“You would, would you? Fatty!’ Ralph made a step forward and Jack smacked Piggy’s head.” This is just one of the many instances cruelty has played a crucial role in the novel Lord of the Flies, by William Golding. Peppered with symbolism and motifs, cruelty proves to be the most essential to major themes. Cruelty has a multitude of functions critical to developing themes, ranging from motivation to evolution of characters.
George R.R. Martin once said, “There is a savage beast in every man, and when you hand that man a sword or spear and send him forth to war, the beast stirs.” William Golding demonstrates that every person has savagery inside of him in his novel, Lord of the Flies. In this novel, Golding shows us that civilization is lost and savagery begins when the urge to kill takes hold of us. William Golding’s character development of Jack and motif of weapons help develop his point.
The schoolboys were in another frenzy to hunt down Ralph. Ralph knows there is no going back to how they were. “Ralph wept for the end of innocence, the darkness of man’s heart, and the fall through the air of the true , wise friend Piggy” (Golding 202). Once Ralph was found by the naval officer, he knew that the schoolboys innocence was gone. He knew that Piggy would never come back, and that all of this could've been avoided. All of the boys life have fallen apart, and lives have been taken. The school boys, are not school boys anymore.
The loss of innocence occurs throughout the entire novel. For example, Allies death. Holden’s brother Allie is an innocent young boy that unfairly loses his life. Holden is deeply affected by this as he states, “I broke all the goddamn windows with my fist, just for the
In Lord of the Flies, a novel by William Golding, there are several themes expressed through the boys from the beginning to the end. The main theme conveys that man is inherently evil. This can be understood from most aspects of the book. Golding conveys that man is inherently evil through the boys need to undermine each other and the loss of morality in their decent to chaos.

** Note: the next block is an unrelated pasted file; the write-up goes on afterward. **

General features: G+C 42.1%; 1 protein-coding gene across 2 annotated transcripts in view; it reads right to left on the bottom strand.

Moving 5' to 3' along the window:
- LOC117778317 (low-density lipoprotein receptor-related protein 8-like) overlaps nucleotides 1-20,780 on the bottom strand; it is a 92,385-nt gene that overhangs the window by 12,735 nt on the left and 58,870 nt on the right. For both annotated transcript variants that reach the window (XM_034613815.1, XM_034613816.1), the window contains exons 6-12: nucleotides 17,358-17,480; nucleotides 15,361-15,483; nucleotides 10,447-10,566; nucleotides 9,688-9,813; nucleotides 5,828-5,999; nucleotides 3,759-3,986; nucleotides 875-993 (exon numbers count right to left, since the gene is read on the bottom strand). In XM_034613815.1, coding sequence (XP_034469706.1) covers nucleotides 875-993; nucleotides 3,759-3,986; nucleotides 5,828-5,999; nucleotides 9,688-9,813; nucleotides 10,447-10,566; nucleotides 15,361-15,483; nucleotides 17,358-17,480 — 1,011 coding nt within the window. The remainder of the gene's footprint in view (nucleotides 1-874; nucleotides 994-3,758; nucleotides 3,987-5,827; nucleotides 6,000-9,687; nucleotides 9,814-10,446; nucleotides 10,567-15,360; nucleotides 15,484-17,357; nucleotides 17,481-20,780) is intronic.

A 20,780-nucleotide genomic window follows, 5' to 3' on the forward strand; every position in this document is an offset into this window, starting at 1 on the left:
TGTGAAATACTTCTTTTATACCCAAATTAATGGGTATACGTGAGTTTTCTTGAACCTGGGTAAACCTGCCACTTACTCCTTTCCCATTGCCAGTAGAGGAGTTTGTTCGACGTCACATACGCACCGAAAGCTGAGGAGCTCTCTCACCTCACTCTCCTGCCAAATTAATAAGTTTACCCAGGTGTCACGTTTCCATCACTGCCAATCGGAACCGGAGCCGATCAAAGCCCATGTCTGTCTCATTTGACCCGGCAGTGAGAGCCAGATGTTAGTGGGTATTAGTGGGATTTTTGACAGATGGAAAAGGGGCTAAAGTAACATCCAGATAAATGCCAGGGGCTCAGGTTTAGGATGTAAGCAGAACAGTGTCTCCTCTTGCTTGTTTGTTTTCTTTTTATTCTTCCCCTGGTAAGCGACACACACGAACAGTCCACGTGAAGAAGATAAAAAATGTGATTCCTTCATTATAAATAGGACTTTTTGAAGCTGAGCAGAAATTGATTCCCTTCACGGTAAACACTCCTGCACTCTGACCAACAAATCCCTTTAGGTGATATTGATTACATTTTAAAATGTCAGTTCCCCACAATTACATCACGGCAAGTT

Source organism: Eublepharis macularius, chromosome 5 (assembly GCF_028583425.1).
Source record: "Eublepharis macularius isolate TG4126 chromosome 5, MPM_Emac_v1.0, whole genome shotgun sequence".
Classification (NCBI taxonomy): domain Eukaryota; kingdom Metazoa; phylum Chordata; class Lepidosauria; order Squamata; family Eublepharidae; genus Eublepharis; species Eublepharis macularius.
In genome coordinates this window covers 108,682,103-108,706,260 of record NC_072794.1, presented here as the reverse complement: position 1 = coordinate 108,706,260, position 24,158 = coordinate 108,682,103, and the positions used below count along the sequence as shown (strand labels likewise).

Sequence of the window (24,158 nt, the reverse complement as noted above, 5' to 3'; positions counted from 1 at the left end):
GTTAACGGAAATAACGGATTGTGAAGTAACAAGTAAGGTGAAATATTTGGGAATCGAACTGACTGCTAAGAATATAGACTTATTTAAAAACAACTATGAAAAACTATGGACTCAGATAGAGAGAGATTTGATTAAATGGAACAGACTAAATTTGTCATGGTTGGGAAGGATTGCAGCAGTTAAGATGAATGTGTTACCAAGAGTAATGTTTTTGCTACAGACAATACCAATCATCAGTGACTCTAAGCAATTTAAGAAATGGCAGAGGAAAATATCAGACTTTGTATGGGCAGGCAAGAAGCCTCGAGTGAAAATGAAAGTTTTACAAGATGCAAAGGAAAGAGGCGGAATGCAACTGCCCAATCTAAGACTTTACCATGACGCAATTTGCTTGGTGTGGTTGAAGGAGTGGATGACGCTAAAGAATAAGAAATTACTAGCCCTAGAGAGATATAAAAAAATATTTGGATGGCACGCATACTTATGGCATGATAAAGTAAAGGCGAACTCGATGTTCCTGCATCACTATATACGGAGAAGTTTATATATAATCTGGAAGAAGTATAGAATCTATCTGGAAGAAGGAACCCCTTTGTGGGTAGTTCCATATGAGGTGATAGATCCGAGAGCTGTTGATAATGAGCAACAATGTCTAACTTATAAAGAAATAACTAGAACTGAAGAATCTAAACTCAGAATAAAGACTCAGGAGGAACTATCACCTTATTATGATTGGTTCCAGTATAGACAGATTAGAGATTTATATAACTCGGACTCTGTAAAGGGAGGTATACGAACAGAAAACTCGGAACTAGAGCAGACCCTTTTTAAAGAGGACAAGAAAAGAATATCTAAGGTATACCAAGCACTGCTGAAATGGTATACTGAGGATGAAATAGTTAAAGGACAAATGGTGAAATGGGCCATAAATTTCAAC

In Lord of the Flies by William Golding, the head of the pig becomes an ongoing and important symbol. When Jack goes hunting, he is able to kill a mother pig. He cuts off its head, places it on a stick and the pig's head becomes an offering for the beast.
A world war takes place as a group of boys get stranded on an island. As the boys try to escape the war, it follows them onto the island in the form of a never ending conflict with how to survive. As the boys become engaged in this war they lose their innocence. In the Lord of the Flies, written by William Golding, loss of innocence plays a big role in the outcome of the book. Loss of innocence is ultimately what leads to the war which takes place on the once “good island” (Golding 34). In the Lord of the Flies the boys lose their innocence in exchange for savagery or for maturity because of the attitudes towards killing animals and people.
In William Golding’s Lord of the Flies, Golding attempts to compare and contrast two opposite strategies of control. Golding portrays that while Ralph and Piggy’s government may have been a morally sound solution, the boys chaos is too strong to be controlled by a democracy. It must be controlled by a feared dictator. While the idea of democracy, represented by the conch, is a pure concept and can provide an equal opportunity for all of the boys on the island, the animalistic need for power and chaos that controls the boys can only be reined in by a powerful dictatorship.
Is mankind inherently evil? Perhaps children aren’t actually innocent. Nature versus nurture has been a discussion for years whether we develop our personalities from where we grow up or if we are born the way we are. Lord of the Flies written by William Golding, illustrated the theme of loss of innocence; a matter on youth having to quell life’s reality. The effects of the island the novel takes place in posts a violent demeanor on the boys stranded on it. Golding uses the symbolism of uncertainty, killing, and the beast to convey the theme.